• Grid the collection of panels that together form a page or strip.
  • Gutters – the white spaces that define the narrative time.

Manga has become an international phenomenon: readers are no longer limited to Japanese exports, as more and more European publishers and authors are also picking up this artistic technique.

According to Salvatore Pascarella, the basic Eastern narrative structure Kishōtenketsu is the starting point all manga authors use to create both two-page spreads (everything readers see when they open the book at any given place) and the stories as a whole:

Mangakas always divide their work into four different stages: beginning, middle, climax and end, unlike western storytelling, which is only divided into three: beginning, middle and end. The Japanese also use this four-way division on individual pages. This is what Tezuka did at the beginning of his work New Treasure island: he took the four stages typically seen in yonkoma (vertical strips of four panels) and combined them with his research into Disney’s film-making, seeking innovation both in his direction and in his use of time“.

Countless authors have influenced and developed manga over the years, and it would be impossible to mention them all. Here are a few that definitely had an impact:

  • Osama Tezuka: the true pioneer of modern manga, who literally invented the ‘big eyes’ that went on to become a distinctive feature of much (but not all) anime. He is considered the father of ‘story manga’, the narrative structure in four parts we mentioned above.
  • Shōtarō Ishinomori: the artist responsible for creating, among other things, some of the most popular series of Japanese manga, including Cyborg 009, which greatly influenced the authors that came after him.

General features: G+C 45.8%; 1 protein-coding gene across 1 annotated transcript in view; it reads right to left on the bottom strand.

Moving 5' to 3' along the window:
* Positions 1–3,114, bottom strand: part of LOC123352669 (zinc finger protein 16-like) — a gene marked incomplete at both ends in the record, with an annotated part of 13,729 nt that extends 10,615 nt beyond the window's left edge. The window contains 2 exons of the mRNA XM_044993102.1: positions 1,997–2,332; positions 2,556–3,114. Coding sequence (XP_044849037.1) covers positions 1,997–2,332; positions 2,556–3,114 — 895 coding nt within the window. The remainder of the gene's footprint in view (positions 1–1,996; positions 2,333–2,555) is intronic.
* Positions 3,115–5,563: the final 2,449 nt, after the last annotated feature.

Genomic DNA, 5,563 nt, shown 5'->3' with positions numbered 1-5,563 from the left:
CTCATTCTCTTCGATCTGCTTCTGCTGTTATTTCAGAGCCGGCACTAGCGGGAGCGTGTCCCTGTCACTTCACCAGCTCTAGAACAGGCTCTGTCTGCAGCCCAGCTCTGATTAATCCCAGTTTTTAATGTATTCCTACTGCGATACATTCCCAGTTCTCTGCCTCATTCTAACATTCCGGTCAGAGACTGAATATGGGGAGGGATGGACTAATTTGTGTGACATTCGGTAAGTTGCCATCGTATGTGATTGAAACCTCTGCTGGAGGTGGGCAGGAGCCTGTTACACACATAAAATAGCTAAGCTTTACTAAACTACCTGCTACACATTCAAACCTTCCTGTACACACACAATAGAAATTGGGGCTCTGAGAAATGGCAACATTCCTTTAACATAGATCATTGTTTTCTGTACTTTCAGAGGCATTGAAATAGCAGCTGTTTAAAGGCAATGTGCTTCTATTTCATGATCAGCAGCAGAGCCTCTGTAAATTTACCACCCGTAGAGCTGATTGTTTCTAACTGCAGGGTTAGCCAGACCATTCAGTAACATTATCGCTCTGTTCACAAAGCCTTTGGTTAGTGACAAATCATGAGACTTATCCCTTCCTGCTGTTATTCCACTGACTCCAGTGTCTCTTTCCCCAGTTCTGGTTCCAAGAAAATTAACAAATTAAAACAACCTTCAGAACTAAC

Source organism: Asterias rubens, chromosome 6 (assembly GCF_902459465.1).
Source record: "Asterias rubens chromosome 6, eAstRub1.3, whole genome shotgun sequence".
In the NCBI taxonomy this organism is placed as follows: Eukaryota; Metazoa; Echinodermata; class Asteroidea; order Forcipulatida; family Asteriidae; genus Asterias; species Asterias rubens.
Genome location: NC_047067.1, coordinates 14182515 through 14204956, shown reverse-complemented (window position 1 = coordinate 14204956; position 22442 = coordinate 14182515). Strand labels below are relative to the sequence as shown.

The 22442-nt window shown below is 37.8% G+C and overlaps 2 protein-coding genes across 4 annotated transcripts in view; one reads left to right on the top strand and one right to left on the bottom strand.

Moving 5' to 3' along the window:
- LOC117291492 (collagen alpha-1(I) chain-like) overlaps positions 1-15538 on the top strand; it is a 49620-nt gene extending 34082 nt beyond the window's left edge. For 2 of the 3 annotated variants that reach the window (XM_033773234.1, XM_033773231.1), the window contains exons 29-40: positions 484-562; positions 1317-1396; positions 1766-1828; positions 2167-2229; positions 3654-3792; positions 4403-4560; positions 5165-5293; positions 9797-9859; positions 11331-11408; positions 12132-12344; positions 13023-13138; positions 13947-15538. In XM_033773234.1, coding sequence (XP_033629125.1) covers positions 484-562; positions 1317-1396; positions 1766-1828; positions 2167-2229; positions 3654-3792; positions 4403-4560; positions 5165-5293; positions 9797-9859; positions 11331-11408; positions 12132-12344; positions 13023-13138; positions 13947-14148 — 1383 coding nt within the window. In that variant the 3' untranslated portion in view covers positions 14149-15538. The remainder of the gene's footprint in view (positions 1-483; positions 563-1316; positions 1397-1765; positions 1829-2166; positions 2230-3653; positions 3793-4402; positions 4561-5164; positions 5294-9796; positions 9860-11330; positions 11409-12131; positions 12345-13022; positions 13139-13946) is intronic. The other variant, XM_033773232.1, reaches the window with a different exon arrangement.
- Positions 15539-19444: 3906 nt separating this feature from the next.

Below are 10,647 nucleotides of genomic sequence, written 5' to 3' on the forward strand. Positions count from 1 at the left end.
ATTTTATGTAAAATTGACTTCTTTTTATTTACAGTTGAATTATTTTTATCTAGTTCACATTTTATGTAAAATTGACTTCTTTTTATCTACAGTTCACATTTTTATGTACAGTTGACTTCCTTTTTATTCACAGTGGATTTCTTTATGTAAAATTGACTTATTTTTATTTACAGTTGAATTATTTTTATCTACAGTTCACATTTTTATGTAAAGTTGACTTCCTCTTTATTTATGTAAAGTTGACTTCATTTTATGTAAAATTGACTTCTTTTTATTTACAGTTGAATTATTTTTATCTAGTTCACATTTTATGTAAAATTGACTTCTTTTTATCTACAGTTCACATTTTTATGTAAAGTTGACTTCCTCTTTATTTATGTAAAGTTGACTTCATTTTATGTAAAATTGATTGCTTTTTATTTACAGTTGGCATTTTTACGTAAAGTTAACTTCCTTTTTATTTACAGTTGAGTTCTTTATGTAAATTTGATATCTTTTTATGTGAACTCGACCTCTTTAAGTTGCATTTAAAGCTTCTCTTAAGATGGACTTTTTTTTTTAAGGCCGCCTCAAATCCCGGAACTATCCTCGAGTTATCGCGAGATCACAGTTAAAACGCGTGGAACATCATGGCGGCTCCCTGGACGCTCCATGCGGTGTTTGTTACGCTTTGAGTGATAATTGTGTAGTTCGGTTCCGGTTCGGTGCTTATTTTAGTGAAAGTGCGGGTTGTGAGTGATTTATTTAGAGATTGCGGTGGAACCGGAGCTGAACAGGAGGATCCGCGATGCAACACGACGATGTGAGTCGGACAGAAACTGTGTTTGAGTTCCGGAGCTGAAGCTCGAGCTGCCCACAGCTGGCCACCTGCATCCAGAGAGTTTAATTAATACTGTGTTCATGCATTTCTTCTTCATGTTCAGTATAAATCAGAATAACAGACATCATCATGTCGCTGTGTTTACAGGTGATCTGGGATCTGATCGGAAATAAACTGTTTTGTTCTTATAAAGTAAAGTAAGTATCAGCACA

• Katsuhiro Ōtomo: the creator of Akira, a highly cinematic series that helped manga and anime travel beyond Japan’s borders.
  • Year 24 Group: a group of female cartoonists who had a major influence on shōjo manga (comics for girls) from the 1970s onwards. Before then, all publications for girls had been created by men.
  • Akira Toriyama: an author who pushed manga into the mainstream with his famous series Dragonball and Dr. Slump.
A page from Astroboy.

This list is a good starting point if you want to get to grips with manga’s underlying structures. But don’t limit yourself to the ‘masters’ of the art: take a look at some recent publications too.

The constituent elements of manga

To create a page of manga you first need to know some of its most common characteristics.

Salvatore Pascarella explains:

One of the basic guidelines for creating a page of manga is to always follow the emotions you want to communicate to the reader at that moment. So you could draw a wide, spacious panel if you want to communicate that the characters have a relaxed state of mind, with the various elements in the scene and the balloons balanced graphically. Alternatively, you can create imbalance in the scene: if you want to communicate a feeling of tension, fear or asphyxia, you tend to tilt the panels, compress them and create tangents between the different elements. These concepts can form the basis for a wide range of different page layouts“.

 There are certainly a huge number of distinctive elements that set manga apart from Western comics. As well as Kishōtenketsu, which underpins the narrative, Pascarella also highlights  some more obvious differences: